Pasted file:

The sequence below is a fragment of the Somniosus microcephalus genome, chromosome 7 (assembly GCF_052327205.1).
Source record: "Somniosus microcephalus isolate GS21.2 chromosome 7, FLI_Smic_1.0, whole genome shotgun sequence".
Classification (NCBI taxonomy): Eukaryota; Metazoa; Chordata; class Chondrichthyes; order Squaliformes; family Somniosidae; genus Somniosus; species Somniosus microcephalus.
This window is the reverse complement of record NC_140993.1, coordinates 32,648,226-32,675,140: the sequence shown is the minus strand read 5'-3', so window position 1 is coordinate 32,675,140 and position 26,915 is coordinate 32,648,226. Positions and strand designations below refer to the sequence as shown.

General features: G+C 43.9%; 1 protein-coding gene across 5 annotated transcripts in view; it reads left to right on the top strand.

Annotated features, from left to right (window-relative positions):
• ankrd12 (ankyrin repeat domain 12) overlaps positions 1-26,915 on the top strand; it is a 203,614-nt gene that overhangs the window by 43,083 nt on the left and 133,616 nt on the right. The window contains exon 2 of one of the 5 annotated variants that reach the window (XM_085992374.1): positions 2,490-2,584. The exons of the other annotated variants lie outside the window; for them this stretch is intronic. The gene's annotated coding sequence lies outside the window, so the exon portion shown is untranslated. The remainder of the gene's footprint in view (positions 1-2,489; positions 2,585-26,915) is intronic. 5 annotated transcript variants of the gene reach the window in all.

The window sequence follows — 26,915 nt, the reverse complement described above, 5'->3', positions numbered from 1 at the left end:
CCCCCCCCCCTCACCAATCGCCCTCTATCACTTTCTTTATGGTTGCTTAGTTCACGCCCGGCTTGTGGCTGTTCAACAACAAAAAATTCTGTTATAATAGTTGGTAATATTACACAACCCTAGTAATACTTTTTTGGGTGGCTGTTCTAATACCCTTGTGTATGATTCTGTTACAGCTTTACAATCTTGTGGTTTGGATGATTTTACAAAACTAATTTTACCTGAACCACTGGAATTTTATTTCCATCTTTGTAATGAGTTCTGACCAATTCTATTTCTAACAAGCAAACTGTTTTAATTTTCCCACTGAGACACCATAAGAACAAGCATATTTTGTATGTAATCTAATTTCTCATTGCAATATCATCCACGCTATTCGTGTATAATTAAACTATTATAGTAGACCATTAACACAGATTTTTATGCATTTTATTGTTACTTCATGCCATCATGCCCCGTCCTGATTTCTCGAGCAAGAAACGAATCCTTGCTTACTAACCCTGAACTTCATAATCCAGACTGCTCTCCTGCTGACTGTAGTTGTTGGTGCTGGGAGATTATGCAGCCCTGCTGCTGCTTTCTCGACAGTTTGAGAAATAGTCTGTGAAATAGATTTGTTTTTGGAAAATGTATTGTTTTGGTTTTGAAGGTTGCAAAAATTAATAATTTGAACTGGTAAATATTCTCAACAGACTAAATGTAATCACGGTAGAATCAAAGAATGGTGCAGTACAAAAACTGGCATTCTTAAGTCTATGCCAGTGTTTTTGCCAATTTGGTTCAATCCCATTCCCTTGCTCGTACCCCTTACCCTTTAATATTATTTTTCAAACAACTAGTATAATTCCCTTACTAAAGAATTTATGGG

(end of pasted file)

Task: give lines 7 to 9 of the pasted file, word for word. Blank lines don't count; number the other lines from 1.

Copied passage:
• ankrd12 (ankyrin repeat domain 12) overlaps positions 1-26,915 on the top strand; it is a 203,614-nt gene that overhangs the window by 43,083 nt on the left and 133,616 nt on the right. The window contains exon 2 of one of the 5 annotated variants that reach the window (XM_085992374.1): positions 2,490-2,584. The exons of the other annotated variants lie outside the window; for them this stretch is intronic. The gene's annotated coding sequence lies outside the window, so the exon portion shown is untranslated. The remainder of the gene's footprint in view (positions 1-2,489; positions 2,585-26,915) is intronic. 5 annotated transcript variants of the gene reach the window in all.

The window sequence follows — 26,915 nt, the reverse complement described above, 5'->3', positions numbered from 1 at the left end:
CCCCCCCCCCTCACCAATCGCCCTCTATCACTTTCTTTATGGTTGCTTAGTTCACGCCCGGCTTGTGGCTGTTCAACAACAAAAAATTCTGTTATAATAGTTGGTAATATTACACAACCCTAGTAATACTTTTTTGGGTGGCTGTTCTAATACCCTTGTGTATGATTCTGTTACAGCTTTACAATCTTGTGGTTTGGATGATTTTACAAAACTAATTTTACCTGAACCACTGGAATTTTATTTCCATCTTTGTAATGAGTTCTGACCAATTCTATTTCTAACAAGCAAACTGTTTTAATTTTCCCACTGAGACACCATAAGAACAAGCATATTTTGTATGTAATCTAATTTCTCATTGCAATATCATCCACGCTATTCGTGTATAATTAAACTATTATAGTAGACCATTAACACAGATTTTTATGCATTTTATTGTTACTTCATGCCATCATGCCCCGTCCTGATTTCTCGAGCAAGAAACGAATCCTTGCTTACTAACCCTGAACTTCATAATCCAGACTGCTCTCCTGCTGACTGTAGTTGTTGGTGCTGGGAGATTATGCAGCCCTGCTGCTGCTTTCTCGACAGTTTGAGAAATAGTCTGTGAAATAGATTTGTTTTTGGAAAATGTATTGTTTTGGTTTTGAAGGTTGCAAAAATTAATAATTTGAACTGGTAAATATTCTCAACAGACTAAATGTAATCACGGTAGAATCAAAGAATGGTGCAGTACAAAAACTGGCATTCTTAAGTCTATGCCAGTGTTTTTGCCAATTTGGTTCAATCCCATTCCCTTGCTCGTACCCCTTACCCTTTAATATTATTTTTCAAACAACTAGTATAATTCCCTTACTAAAGAATTTATGGG